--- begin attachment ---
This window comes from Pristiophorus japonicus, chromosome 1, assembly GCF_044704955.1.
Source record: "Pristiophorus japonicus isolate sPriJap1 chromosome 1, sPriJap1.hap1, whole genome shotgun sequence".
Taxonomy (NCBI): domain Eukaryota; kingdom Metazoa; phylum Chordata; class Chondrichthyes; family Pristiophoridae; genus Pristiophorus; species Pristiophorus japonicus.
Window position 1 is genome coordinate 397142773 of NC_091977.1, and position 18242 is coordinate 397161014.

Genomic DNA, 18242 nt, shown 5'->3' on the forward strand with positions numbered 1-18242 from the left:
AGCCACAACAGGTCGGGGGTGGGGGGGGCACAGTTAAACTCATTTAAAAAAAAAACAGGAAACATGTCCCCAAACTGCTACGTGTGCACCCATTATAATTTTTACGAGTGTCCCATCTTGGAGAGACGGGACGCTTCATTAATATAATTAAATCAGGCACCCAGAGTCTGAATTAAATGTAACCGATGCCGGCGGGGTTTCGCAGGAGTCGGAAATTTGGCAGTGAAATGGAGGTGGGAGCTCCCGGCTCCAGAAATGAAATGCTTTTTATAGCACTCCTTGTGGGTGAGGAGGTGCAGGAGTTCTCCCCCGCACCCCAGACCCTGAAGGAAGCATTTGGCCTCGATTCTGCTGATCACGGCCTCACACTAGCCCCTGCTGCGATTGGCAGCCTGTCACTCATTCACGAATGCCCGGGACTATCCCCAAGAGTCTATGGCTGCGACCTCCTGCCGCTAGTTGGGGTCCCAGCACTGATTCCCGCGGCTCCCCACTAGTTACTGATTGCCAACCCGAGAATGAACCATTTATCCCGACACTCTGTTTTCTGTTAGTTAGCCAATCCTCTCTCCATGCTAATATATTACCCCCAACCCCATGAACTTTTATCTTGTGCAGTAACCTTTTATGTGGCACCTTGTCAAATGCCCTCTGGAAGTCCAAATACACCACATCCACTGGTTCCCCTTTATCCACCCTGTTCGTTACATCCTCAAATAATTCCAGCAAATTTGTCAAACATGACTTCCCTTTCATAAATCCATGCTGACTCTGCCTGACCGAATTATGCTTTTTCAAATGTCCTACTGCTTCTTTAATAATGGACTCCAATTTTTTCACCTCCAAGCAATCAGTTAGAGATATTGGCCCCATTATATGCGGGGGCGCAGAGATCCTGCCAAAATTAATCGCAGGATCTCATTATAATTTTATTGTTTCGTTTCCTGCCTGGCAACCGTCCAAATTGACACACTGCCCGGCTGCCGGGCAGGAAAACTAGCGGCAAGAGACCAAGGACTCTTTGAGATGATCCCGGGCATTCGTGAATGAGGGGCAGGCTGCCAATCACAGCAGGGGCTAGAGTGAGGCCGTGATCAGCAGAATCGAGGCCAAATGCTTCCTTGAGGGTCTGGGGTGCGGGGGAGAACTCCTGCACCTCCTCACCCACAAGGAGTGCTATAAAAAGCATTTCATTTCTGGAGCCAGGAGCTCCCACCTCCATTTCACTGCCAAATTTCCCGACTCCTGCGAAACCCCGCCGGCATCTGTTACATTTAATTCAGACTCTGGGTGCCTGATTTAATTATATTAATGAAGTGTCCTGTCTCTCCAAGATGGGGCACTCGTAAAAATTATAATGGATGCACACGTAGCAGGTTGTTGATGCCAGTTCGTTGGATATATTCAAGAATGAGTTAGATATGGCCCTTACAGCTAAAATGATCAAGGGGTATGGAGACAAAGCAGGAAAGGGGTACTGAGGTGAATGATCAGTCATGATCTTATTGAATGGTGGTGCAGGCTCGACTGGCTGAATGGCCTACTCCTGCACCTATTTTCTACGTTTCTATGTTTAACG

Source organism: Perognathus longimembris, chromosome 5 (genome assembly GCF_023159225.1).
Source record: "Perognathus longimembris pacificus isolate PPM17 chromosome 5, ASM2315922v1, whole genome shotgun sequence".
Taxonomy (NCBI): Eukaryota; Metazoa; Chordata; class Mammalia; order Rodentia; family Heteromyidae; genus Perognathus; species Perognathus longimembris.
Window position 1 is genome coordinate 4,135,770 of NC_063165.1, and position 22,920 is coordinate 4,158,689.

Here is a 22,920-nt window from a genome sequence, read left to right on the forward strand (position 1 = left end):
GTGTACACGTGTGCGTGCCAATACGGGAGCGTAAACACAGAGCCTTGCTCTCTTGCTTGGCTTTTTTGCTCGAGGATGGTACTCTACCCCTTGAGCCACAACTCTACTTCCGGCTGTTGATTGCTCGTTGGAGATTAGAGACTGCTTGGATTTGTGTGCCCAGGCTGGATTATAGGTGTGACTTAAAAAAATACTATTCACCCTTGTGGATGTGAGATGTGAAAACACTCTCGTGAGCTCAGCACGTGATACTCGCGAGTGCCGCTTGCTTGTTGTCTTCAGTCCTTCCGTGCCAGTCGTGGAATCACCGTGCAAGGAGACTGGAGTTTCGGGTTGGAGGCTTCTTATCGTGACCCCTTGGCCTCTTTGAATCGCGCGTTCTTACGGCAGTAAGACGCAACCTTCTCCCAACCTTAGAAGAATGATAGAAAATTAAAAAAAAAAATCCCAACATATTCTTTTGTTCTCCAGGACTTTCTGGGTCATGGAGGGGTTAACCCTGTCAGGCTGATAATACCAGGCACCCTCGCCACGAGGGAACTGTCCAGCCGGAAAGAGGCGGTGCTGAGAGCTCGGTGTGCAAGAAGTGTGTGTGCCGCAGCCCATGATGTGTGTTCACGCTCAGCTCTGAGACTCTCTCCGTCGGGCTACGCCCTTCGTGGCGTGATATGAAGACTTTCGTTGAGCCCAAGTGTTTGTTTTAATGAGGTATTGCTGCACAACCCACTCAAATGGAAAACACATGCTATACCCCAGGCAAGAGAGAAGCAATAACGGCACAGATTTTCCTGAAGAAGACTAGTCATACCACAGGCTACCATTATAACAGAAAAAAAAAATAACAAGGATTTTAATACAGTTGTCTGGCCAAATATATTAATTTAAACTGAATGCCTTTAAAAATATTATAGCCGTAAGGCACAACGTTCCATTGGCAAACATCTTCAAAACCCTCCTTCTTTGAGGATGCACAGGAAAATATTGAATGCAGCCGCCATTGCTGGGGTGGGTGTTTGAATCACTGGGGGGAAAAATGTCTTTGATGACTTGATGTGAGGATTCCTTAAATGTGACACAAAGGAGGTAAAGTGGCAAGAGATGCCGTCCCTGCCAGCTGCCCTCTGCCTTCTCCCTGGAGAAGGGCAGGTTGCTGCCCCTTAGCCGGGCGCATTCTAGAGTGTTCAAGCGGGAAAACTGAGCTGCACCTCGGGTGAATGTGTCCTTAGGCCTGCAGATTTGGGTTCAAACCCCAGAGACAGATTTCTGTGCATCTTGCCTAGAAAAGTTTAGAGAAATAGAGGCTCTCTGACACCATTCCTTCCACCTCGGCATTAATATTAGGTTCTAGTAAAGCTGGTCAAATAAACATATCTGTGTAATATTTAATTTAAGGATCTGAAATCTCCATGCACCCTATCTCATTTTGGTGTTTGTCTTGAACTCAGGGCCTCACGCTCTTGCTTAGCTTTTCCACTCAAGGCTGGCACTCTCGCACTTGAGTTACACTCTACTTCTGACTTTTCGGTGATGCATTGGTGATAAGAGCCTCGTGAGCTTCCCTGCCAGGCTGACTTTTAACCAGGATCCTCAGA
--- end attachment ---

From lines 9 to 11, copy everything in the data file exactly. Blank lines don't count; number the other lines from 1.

Taxonomy (NCBI): Eukaryota; Metazoa; Chordata; class Mammalia; order Rodentia; family Heteromyidae; genus Perognathus; species Perognathus longimembris.
Window position 1 is genome coordinate 4,135,770 of NC_063165.1, and position 22,920 is coordinate 4,158,689.

Here is a 22,920-nt window from a genome sequence, read left to right on the forward strand (position 1 = left end):